Apple’s CEO Tim Cook received the largest single pay package awarded in about a decade when he replaced Steve Jobs, Apple co-founder, in August of 2011, shortly before the Silicon Valley legend’s death in October last year.
According to the Telegraph, the steep decline in annual compensation comes as Mr Cook faces growing pressure from Wall Street to sustain the company’s stellar growth rate.
Shares in the Californian company have tumbled almost 30pc since reaching a record in September as investors fear the increased competition Apple faces from Amazon, Google and Microsoft.
Cook was granted a massive amount of stock options totaling more than $376 million when he was promoted to CEO in 2011, much of which will vest in the coming years.
Given that, Apple’s Compensation Committee decided not to grant Cook any additional stock options this year, which is why his pay out appears so much lower.
The total includes $1.36 million in salary and $2.8 million in incentive-plan compensation for the fiscal year that ended in September, Apple said Thursday in a regulatory filing. So in general the Apple CEO made just $4.17 million in 2012.
That is certainly a salary many workers would be happy to have, but it represents a 99% decline from the $376 million Cook was paid last year.
Despite the increase, Apple said Cook’s target annual cash compensation is “significantly below the median annual cash compensation level for CEOs at peer companies.” It also said that Cook will not receive any stock awards for 2012.
“It pales by comparison because last year’s million-share grant was highly extraordinary,” said Brian Foley, a compensation expert with Brian Foley & Co. “There are other executives who remain unnamed at other companies who would be tempted to go for every last candy in the dish.”
That package was 14 times higher.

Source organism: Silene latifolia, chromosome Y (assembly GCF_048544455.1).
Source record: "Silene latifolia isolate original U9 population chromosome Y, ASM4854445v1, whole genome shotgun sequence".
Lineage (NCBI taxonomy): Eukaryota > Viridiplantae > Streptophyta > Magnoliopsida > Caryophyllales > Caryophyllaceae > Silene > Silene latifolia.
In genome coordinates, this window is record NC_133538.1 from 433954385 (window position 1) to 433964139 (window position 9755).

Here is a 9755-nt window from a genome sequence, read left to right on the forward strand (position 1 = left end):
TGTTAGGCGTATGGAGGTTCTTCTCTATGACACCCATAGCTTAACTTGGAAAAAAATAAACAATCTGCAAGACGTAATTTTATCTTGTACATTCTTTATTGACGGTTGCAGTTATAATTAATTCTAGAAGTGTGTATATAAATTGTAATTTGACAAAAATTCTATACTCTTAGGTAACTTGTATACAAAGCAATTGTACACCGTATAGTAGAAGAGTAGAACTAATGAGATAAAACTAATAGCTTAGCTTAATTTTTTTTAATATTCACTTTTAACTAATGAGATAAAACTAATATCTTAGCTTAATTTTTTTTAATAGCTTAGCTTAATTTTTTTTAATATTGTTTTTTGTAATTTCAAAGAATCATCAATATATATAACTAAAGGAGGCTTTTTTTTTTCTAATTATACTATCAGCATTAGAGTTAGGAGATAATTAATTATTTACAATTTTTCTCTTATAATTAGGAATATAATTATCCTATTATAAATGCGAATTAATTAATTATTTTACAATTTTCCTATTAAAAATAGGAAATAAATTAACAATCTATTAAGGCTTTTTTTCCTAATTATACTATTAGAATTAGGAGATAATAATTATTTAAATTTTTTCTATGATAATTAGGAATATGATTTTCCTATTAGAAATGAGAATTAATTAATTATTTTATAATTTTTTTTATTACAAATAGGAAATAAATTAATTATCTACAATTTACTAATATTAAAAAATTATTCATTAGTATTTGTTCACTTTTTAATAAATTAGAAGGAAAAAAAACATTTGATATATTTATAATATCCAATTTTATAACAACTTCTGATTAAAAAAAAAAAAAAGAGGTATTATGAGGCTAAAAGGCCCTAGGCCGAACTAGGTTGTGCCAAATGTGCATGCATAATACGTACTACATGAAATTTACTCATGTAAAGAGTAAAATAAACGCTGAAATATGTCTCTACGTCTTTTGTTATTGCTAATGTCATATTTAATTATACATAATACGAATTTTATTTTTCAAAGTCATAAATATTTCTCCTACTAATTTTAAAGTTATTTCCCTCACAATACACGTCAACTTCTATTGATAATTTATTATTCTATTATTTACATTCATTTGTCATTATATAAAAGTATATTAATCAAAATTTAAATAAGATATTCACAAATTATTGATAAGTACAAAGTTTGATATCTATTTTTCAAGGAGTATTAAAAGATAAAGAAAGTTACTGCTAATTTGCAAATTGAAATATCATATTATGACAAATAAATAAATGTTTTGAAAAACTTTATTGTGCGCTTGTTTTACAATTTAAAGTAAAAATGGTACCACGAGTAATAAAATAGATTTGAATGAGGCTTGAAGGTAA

Virtually all of Cook’s $376 million stock bonus in 2011 was in awards that vest in two chunks – one in 2016 and the other in 2021. This structure was intended to keep Jobs’ longtime lieutenant at the helm for many years, as the value of the stock will depend on how well the company is doing in 2016 and 2021.
In addition, four top executives at the technology company received large stock awards this year. The company recently began granting large restricted stock awards to certain executives every two fiscal years, creating sharp swings in pay packages, Apple said in its Securities and Exchange Commission proxy statement.
Peter Oppenheimer, Apple’s chief financial officer, will receive $68.6m in compensation this year after Apple awarded him stock options that are valued at $66.2m
Bob Mansfield, the company’s hardware chief, received compensation valued at $85.5 million this year, nearly all of it from stock awards. Mr. Mansfield told the company in May that he intended to retire, which resulted in changes made to the vesting dates of his previously granted stock awards, but he later convinced to stay.
Still, it’s a striking drop in pay, especially when you consider that several other top Apple executives who work under Cook made more than 10x as much as him this year thanks to the stock options they were awarded, says the Mashable.